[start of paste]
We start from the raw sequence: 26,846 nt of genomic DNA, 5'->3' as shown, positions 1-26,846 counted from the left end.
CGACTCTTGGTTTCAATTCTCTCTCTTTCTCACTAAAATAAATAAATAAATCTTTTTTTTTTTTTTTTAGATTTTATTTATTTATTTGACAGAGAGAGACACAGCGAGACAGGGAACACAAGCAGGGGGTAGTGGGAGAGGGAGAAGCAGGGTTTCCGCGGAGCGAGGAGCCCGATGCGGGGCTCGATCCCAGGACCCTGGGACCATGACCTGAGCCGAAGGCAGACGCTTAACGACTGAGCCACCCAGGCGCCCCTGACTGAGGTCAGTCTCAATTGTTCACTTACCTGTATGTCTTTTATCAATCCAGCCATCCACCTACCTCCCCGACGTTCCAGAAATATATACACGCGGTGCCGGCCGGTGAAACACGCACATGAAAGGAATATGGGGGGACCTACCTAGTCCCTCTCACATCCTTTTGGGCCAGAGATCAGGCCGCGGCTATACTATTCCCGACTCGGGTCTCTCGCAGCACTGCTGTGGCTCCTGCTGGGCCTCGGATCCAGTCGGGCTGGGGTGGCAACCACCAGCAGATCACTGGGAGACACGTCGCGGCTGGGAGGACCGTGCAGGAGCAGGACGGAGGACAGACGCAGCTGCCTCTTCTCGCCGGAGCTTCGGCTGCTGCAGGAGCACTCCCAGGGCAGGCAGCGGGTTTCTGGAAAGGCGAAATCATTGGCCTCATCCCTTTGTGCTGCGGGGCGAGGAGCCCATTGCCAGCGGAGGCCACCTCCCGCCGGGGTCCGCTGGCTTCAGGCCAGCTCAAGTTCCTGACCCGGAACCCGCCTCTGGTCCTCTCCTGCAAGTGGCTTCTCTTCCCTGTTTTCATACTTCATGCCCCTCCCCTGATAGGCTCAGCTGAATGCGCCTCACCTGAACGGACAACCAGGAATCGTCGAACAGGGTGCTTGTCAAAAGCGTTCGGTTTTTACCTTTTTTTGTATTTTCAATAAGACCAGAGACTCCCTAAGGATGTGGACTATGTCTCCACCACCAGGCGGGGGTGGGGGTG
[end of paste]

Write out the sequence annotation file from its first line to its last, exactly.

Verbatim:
We start from the raw sequence: 26,846 nt of genomic DNA, 5'->3' as shown, positions 1-26,846 counted from the left end.
CGACTCTTGGTTTCAATTCTCTCTCTTTCTCACTAAAATAAATAAATAAATCTTTTTTTTTTTTTTTTAGATTTTATTTATTTATTTGACAGAGAGAGACACAGCGAGACAGGGAACACAAGCAGGGGGTAGTGGGAGAGGGAGAAGCAGGGTTTCCGCGGAGCGAGGAGCCCGATGCGGGGCTCGATCCCAGGACCCTGGGACCATGACCTGAGCCGAAGGCAGACGCTTAACGACTGAGCCACCCAGGCGCCCCTGACTGAGGTCAGTCTCAATTGTTCACTTACCTGTATGTCTTTTATCAATCCAGCCATCCACCTACCTCCCCGACGTTCCAGAAATATATACACGCGGTGCCGGCCGGTGAAACACGCACATGAAAGGAATATGGGGGGACCTACCTAGTCCCTCTCACATCCTTTTGGGCCAGAGATCAGGCCGCGGCTATACTATTCCCGACTCGGGTCTCTCGCAGCACTGCTGTGGCTCCTGCTGGGCCTCGGATCCAGTCGGGCTGGGGTGGCAACCACCAGCAGATCACTGGGAGACACGTCGCGGCTGGGAGGACCGTGCAGGAGCAGGACGGAGGACAGACGCAGCTGCCTCTTCTCGCCGGAGCTTCGGCTGCTGCAGGAGCACTCCCAGGGCAGGCAGCGGGTTTCTGGAAAGGCGAAATCATTGGCCTCATCCCTTTGTGCTGCGGGGCGAGGAGCCCATTGCCAGCGGAGGCCACCTCCCGCCGGGGTCCGCTGGCTTCAGGCCAGCTCAAGTTCCTGACCCGGAACCCGCCTCTGGTCCTCTCCTGCAAGTGGCTTCTCTTCCCTGTTTTCATACTTCATGCCCCTCCCCTGATAGGCTCAGCTGAATGCGCCTCACCTGAACGGACAACCAGGAATCGTCGAACAGGGTGCTTGTCAAAAGCGTTCGGTTTTTACCTTTTTTTGTATTTTCAATAAGACCAGAGACTCCCTAAGGATGTGGACTATGTCTCCACCACCAGGCGGGGGTGGGGGTG